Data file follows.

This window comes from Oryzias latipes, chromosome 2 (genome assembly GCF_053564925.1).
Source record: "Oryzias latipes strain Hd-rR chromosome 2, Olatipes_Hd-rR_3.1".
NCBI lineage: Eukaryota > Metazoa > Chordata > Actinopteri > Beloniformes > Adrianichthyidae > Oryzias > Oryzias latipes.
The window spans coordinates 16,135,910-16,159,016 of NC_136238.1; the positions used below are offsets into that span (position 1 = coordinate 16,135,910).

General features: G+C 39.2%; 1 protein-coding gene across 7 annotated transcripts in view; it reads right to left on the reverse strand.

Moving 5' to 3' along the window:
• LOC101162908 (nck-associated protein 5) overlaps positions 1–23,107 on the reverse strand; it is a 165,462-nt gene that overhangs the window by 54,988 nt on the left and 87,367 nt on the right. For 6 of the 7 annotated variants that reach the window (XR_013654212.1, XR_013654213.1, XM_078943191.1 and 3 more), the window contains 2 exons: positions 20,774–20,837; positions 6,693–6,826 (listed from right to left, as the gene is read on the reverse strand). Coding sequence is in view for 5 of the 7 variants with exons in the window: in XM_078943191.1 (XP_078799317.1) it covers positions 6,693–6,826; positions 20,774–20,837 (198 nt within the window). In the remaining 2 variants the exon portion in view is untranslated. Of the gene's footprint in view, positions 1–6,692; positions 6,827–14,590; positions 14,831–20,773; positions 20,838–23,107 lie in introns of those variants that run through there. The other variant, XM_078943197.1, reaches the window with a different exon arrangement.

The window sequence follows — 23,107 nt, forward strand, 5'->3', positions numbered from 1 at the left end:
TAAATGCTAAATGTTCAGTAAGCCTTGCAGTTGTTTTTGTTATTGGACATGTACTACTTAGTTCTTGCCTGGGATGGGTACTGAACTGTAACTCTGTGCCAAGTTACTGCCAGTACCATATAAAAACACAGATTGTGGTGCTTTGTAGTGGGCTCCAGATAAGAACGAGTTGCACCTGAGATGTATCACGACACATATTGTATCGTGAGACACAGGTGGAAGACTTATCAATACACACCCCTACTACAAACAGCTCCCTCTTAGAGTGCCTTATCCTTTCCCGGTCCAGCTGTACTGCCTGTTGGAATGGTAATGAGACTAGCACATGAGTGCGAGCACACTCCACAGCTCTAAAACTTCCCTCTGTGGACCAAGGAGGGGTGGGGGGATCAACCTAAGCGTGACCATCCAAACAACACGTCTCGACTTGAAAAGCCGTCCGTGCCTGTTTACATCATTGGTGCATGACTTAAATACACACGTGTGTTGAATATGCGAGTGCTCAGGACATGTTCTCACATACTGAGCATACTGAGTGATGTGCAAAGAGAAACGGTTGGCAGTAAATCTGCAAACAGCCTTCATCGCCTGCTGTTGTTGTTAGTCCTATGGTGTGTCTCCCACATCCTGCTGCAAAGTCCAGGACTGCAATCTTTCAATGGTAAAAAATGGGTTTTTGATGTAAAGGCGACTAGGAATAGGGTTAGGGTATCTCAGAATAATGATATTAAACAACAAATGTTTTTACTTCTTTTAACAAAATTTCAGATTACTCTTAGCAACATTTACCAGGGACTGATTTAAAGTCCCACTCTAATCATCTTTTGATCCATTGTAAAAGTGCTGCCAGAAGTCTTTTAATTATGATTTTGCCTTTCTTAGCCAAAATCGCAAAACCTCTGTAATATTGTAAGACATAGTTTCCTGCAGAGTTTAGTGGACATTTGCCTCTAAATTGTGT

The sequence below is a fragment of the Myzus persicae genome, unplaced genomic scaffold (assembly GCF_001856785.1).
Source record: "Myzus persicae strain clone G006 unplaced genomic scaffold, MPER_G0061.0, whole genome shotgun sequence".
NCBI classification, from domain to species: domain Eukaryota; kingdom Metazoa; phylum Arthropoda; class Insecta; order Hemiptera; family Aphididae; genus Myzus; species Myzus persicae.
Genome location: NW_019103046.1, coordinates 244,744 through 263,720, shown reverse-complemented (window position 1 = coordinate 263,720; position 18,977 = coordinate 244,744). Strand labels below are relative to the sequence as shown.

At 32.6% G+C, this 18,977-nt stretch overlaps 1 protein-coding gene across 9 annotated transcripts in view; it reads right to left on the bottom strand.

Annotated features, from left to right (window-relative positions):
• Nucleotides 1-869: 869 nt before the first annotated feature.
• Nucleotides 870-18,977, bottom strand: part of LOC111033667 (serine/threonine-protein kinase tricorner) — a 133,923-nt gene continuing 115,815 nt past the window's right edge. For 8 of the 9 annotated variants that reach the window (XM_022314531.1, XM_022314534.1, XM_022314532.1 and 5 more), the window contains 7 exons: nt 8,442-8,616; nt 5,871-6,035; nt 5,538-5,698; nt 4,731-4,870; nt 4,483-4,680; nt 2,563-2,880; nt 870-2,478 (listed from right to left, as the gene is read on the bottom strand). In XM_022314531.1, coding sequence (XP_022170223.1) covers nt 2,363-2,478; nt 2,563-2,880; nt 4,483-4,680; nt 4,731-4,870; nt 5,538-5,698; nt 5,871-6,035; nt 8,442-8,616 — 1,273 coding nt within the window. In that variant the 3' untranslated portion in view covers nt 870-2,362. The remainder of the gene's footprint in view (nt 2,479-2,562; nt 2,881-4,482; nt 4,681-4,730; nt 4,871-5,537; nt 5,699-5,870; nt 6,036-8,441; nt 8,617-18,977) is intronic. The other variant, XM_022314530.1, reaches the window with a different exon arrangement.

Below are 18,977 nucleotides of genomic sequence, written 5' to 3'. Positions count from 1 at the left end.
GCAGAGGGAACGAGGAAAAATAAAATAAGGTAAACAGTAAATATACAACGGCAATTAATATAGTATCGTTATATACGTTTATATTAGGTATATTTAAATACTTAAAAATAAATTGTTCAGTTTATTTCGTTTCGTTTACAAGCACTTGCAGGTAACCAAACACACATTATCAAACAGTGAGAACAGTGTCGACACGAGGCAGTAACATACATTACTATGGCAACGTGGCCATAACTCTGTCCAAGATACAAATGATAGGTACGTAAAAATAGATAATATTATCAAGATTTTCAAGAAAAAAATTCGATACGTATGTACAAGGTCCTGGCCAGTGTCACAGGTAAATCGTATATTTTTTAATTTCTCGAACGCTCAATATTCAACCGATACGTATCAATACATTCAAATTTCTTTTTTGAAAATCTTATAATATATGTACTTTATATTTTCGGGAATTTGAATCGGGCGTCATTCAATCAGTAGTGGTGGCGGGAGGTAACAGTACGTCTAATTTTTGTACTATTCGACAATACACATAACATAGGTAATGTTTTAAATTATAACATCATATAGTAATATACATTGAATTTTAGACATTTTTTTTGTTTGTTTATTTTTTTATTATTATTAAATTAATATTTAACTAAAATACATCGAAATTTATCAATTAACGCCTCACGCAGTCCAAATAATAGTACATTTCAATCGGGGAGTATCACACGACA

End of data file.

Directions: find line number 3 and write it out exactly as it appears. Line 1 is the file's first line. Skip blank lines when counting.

NCBI lineage: Eukaryota > Metazoa > Chordata > Actinopteri > Beloniformes > Adrianichthyidae > Oryzias > Oryzias latipes.